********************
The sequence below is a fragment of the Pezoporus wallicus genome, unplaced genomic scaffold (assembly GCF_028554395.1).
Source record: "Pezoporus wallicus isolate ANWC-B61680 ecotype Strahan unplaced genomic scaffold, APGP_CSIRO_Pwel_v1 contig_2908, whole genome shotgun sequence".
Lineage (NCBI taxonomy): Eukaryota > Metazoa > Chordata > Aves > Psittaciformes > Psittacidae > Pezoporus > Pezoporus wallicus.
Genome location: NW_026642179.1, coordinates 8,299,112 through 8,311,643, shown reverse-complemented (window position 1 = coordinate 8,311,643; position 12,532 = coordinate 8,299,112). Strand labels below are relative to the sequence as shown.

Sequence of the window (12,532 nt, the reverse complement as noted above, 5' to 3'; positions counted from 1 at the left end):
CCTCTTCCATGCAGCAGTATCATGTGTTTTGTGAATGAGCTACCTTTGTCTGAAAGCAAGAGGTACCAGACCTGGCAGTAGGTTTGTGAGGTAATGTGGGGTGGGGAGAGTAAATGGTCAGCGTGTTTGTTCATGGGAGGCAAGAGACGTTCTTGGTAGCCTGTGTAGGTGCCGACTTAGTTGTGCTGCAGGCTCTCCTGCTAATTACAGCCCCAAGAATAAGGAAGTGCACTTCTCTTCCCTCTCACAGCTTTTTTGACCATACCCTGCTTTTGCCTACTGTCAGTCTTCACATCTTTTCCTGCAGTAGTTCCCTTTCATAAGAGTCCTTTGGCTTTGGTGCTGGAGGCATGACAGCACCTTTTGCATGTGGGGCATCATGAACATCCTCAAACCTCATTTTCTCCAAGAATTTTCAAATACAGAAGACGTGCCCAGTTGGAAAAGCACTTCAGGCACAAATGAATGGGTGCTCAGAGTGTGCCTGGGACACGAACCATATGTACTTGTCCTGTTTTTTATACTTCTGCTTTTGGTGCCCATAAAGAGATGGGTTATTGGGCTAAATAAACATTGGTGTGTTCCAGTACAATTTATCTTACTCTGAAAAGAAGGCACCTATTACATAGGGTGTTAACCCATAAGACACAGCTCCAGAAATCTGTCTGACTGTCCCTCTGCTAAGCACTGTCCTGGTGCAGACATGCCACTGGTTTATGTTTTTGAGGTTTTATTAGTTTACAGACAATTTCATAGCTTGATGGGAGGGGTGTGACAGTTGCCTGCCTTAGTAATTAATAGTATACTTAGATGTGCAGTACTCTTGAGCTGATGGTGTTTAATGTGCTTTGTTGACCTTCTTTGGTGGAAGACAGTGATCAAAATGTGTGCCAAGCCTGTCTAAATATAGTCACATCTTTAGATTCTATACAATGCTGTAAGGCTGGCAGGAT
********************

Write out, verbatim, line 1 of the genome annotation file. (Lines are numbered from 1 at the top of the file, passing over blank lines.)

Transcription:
The sequence below is a fragment of the Pezoporus wallicus genome, unplaced genomic scaffold (assembly GCF_028554395.1).